The lights are on
I'm not going to flower up this review like others
on this site. If you wanted to read an essay full of big words and detailed
descriptions, you'd read the editors review. Here's my brief opinion on The Walking Dead Episode 2: Starved for Help.
To start off, if you haven't played the first game, you definitely should. You wouldn't be able to play this one (literally) without doing so.
The Walking Dead arcade game brilliantly captures the feeling that Robert Kirkman provides in the comics of the same name. Not only is the art style and look of the game so reminiscent, but the way the game twists and turns and dives deep into the demeanor of individual characters completely revolves around the comics.
Yet, instead of following the antics of the Grimes family, you're placed in the shoes of a man with a troubled past, and a knack for kick-assery, named Lee.
After the escapades of episode 1, you're found 3 months later at the motel the group herded to at the end of the first episode. Food is running out in its scarcity, and after another unsuccessful hunting/gathering trip, the group is left with a choice due to the arrival of two strange men at the motel.
To leave, or not to leave?
One way or the other, Lee makes his way to a Herschel-esque farm led by the two men and their mother. The game then pits you to uncover a strange mystery protruding from the hostiles around the farm and the trials within.
The game does a wonderful job of offering canon-altering choices, which really gives the player a feel of total control and, ultimately, power and responsibility. How will Clementine feel if I decide to do this? How will the rest of the group view me if I decide to eat the last bit of food rations? How will the fate of this person decide the outcome of the series in the end? These questions really start to weigh down on you as you progress through the second episode, and, in a way, even more so than the first.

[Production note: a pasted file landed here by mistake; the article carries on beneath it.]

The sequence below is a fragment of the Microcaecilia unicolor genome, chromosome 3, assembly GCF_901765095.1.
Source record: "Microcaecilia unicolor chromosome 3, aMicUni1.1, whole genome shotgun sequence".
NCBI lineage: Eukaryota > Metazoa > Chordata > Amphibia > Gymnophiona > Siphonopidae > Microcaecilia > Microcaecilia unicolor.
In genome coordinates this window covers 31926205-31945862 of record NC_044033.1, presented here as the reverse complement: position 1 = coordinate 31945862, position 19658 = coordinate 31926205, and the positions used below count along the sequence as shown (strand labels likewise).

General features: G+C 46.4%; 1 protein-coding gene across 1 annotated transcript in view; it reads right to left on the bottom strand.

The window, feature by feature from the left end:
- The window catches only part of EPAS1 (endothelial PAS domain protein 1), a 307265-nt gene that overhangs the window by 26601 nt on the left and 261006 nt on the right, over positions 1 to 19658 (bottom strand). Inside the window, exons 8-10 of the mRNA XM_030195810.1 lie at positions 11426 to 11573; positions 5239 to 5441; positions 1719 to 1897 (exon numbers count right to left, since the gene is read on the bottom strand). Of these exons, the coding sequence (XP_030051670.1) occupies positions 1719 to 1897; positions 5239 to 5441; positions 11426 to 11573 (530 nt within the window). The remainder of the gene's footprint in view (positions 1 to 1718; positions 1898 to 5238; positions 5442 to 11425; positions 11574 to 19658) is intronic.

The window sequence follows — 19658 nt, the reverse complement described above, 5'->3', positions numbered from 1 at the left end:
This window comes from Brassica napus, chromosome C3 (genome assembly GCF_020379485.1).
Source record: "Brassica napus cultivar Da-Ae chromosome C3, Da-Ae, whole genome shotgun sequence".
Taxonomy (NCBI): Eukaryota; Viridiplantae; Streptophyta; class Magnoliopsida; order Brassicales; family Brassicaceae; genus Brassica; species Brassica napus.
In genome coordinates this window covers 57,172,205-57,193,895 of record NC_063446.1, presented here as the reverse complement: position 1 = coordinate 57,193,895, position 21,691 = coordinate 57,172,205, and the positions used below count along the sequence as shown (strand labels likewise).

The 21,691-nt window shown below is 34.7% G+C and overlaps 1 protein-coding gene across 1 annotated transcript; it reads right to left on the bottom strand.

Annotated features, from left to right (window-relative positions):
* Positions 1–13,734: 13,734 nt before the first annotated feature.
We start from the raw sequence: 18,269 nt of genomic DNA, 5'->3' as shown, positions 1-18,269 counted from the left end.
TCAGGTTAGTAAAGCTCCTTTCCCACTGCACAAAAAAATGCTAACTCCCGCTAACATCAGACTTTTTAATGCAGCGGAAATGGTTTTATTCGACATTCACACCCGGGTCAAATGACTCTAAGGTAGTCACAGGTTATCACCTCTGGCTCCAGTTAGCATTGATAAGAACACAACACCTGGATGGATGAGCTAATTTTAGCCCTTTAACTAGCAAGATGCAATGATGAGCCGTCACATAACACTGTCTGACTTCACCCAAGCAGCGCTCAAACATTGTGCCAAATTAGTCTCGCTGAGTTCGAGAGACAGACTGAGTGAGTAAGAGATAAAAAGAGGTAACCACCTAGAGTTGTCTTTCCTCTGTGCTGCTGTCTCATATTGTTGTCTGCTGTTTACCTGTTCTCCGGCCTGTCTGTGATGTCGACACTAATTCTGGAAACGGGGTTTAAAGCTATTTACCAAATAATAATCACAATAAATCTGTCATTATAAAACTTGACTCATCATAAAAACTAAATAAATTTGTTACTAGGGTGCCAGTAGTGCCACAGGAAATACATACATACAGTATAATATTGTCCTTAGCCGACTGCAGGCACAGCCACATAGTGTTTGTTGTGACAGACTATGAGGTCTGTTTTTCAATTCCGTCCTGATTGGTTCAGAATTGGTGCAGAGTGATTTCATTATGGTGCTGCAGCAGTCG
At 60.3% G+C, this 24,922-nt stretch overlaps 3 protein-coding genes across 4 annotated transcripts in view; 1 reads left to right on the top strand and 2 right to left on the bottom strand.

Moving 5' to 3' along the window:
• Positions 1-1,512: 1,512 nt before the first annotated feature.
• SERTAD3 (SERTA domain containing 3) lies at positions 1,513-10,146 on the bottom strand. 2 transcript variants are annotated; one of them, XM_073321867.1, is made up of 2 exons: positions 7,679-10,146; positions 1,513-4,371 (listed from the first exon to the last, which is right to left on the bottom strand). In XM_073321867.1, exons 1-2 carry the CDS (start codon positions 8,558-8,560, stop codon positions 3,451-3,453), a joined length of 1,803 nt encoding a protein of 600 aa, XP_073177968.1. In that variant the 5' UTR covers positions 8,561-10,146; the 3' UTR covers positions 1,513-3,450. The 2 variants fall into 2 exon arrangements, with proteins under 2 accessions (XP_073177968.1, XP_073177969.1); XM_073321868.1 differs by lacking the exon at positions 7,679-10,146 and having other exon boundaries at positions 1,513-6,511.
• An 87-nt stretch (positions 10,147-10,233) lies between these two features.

The gameplay is the exact same as the first one and no real improvements seem to have been implemented, which really holds it back a decent amount The movement is sloppy and slow, and exploring is dull and somewhat meaningless. Sometimes it's unclear as to what the objective is when in 'exploration mode' as objects seem to run together and the camera pans in and out of areas unexpectedly. Just like the first one, you have no control of the camera, but it's really not a huge deal seeing as it is a point and click adventure.
The game does have its moments, however. I find myself, from time to time, with sweaty palms and a racing heart beat when placed in stressful situations and given a decision with somewhere from 5 to 10 seconds to react and decide upon. Silence or no action is often a decision, which is usually the default for disobeying the clock. This is a huge reason why the game is so enjoyable and somewhat unique, in that regard.
If you're a fan of the TV show, or especially the comics, you'll enjoy how strongly the game is story driven. It often times seems just like an interactive narrative or animated comic book. Yet it is definitely not a bad thing in this case.
For $5, you really can't find a much better deep and interactive game. For a good 8-15 hours of solid narration, above average gameplay, and driven character development and weighted decision making, this game is a no-brainer in my eyes.
9/10 and a bit longer of a review than I initially expected. Well done, TellTale.
I have to agree with your review. I did believe, at first, that this game would ruin the comics and the series for me but, even though it is a little dull at times, it is an overall great game. I can't wait for The Long Road Ahead.